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University of Central Oklahoma student Raul Reyes.
Jacob McCleland / KGOU

Some Oklahoma City Cubans Have Mixed Feelings About Castro’s Death

University of Central Oklahoma student Raul Reyes sits at a piano in the practice room of the School of Music, his fingers gliding across the keys as he plays “Yolanda,” by Cuban composer Pablo Milanés.

“This song is very popular, but I don’t know if it is very popular here in the States,” Reyes said. “It’s slow, soft music. This song is really famous in Cuba, and probably in South America.”

Reyes grew up in Cuba. In his early twenties, he had a permanent gig in a Cuban...
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Oklahoma City skyline
Greater Oklahoma City Chamber and Oklahoma City Convention and Visitors Bureau / Wikimedia Commons (CC BY-SA 3.0)

Oklahoma City Council To Consider Second Mid-Year Budget Cuts

Sarah Vap and her parents, Dave and Barbara Jacques on their farm and ranch in Osage County. The Jacques family strongly supports a 'yes' vote on State Question 777.
Joe Wertz / StateImpact Oklahoma

Oklahoma voters on Tuesday soundly rejected State Question 777, a ballot measure that would have made farming and ranching a state constitutional right. The final tally was roughly 60 percent against and 40 percent in favor of the amendment — a difference of more than 290,000 votes.

The SandRidge Energy Inc. logo is seen on a vehicle parked at the company headquarters in Oklahoma City.
Brent Fuchs / The Journal Record

Over the past week or so Oklahoma City’s energy companies have been releasing their quarterly earnings reports, and some of the more interesting numbers came from SandRidge Energy. After the stock market closed Tuesday, the company reported a net loss of $404 million for the quarter.

Oklahoma and Cleveland counties both gave the LP ticket more than 7 percent of the vote, and 8.36 percent of Stillwater’s Payne County voted for the Libertarian nominee.
Dale Denwalt / The Journal Record

Every Libertarian candidate in Oklahoma lost on Election Day, but party chair Tina Kelly used words like "exciting," "success," and "momentum" to describe Tuesday. That's because the party cleared a major hurdle.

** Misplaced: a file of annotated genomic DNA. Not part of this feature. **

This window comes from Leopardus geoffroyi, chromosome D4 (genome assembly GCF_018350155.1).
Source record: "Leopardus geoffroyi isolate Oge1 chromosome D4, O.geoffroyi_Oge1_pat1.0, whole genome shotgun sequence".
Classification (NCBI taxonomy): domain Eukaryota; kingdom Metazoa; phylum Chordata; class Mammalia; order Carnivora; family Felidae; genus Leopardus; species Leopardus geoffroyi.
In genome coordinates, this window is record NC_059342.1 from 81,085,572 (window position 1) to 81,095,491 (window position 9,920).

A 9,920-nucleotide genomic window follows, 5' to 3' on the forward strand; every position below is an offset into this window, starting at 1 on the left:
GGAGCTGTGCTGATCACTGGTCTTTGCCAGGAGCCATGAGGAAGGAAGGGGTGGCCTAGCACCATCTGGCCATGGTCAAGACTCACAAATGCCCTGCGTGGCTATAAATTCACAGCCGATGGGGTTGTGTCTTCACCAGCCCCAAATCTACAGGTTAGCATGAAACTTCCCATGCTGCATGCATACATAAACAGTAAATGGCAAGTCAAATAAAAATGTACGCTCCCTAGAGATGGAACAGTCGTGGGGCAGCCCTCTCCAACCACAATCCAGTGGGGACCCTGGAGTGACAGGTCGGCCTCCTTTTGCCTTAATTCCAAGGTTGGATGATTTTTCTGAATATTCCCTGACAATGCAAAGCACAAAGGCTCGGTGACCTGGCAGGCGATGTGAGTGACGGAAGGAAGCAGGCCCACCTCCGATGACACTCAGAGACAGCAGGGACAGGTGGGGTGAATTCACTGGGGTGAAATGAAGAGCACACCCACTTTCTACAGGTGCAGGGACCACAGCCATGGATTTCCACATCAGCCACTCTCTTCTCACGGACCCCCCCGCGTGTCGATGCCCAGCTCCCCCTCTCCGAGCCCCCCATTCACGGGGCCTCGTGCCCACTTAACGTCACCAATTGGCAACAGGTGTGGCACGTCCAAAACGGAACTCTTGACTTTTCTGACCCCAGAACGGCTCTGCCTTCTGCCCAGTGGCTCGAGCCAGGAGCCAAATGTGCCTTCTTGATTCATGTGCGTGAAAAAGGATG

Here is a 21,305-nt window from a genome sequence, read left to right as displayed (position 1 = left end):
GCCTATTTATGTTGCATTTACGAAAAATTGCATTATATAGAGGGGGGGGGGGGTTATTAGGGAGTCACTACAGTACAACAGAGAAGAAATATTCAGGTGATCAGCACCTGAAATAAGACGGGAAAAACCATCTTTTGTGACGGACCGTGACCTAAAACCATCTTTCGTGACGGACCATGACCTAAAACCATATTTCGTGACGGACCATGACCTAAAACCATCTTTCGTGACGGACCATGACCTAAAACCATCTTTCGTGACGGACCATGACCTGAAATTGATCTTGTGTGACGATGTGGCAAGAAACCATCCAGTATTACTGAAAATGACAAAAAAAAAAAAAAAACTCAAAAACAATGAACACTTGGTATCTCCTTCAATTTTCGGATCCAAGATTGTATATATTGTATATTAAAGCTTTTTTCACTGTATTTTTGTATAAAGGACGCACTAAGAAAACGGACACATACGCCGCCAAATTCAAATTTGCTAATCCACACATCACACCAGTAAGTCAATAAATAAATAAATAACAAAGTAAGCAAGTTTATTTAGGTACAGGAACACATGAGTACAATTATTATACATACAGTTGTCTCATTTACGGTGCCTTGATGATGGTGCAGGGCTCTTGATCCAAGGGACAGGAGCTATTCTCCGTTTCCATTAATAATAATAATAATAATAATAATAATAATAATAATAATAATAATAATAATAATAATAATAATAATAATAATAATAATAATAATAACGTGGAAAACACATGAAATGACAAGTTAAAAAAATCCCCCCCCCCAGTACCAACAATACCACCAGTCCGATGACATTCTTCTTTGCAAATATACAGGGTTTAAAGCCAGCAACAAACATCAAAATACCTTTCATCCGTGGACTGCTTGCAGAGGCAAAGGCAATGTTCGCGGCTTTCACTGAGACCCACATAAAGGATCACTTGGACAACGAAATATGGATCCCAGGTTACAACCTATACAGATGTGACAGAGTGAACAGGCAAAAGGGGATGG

Capitol Hill Elementary School in south Oklahoma City.
Kate Carlton Greer / KGOU

Oklahoma City Public Schools superintendent Aurora Lora thanked voters yesterday for approving a $180 million bond issue.

"You know, it's been really wonderful. My phone was dinging all night with people just reaching out saying they're so happy for the school district,” Lora said during a news conference. “And for the teachers and students, just so that we're going to be able to address the issues that we've got, and really get focused on academics now.”

Former Oklahoma Attorney General Drew Edmondson at the 'No on 777' watch party at Aloft Hotel in Oklahoma City.
Logan Layden / StateImpact Oklahoma

Oklahoma voters on Tuesday rejected State Question 777 — known by supporters as the right-to-farm amendment. The final vote was 60-40 against the measure, which would’ve elevated farming and ranching to a constitutional right.

November 9, 2016

This is from the Emerita Manager’s Desk. I’m very happy to report to you one last time, for one very important moment. It is my pleasure to introduce to you the new General Manager of KGOU Radio. You may know his name.

Dick Pryor will be the General Manager beginning Monday November 14.

I’ve known Dick for many years. He’s a great person as well as a great journalist. With his experience in public media and his affinity for the audience in Oklahoma and beyond, I know that KGOU is in good hands.  Dick, welcome to KGOU.

Contractors install a water filter at the Otoe-Missouria Tribe’s drinking water plant in Red Rock in spring 2015.
Provided / Heather Payne/Otoe-Missouria Tribe

About 250 Otoe-Missouria citizens can now safely drink tap water the tribe produces now that a nearly two-month boil order has been lifted.

September flooding brought a lot of dirt to Kaw Lake, which led to too much sediment in the tribe's water plant after the floodgates were opened to relieve the swollen reservoir. That led to the Sept. 23 boil order, The Journal Record’s Sarah Terry-Cobo reports:

A line forms outside the Crown Heights Christian Church in Oklahoma City shortly after 8 a.m. on Election Day.
Joe Wertz / StateImpact Oklahoma

Polls opened at 7 a.m. across Oklahoma, and the State Election Board says nearly 1,000 extra pollworkers are manning precincts today. Several polling places throughout the metro had long lines, with some voters waiting for anywhere from an hour to 90 minutes Tuesday morning.

Shawn Sheehan, Oklahoma's 2016 Teacher of the Year and an independent candidate for the Oklahoma Senate, stands in his classroom in Norman, October 20, 2016.
Sue Ogrocki / AP

Of the 17 Libertarians in Oklahoma who filed to run in Tuesday's election, only three have raised enough money to face campaign finance reporting requirements.

Across the state, campaigns have raised more than $34 million, but less than 1 percent have gone to Libertarians or independent candidates, The Journal Record’s Dale Denwalt reports:

McAlester's 4th Ward councilman Robert Karr stands in front of his home in Oct. 2016
Kate Carlton Greer / KGOU

After finishing up work at the airplane manufacturing plant where Robert Karr has worked for more than three decades, the McAlester city councilman drives his pickup truck around the town's 4th ward. Karr has lived in this area almost his entire life, save for six years when his family moved out of town.

 

His 4th ward roots are deep, and Karr knows his constituents well.

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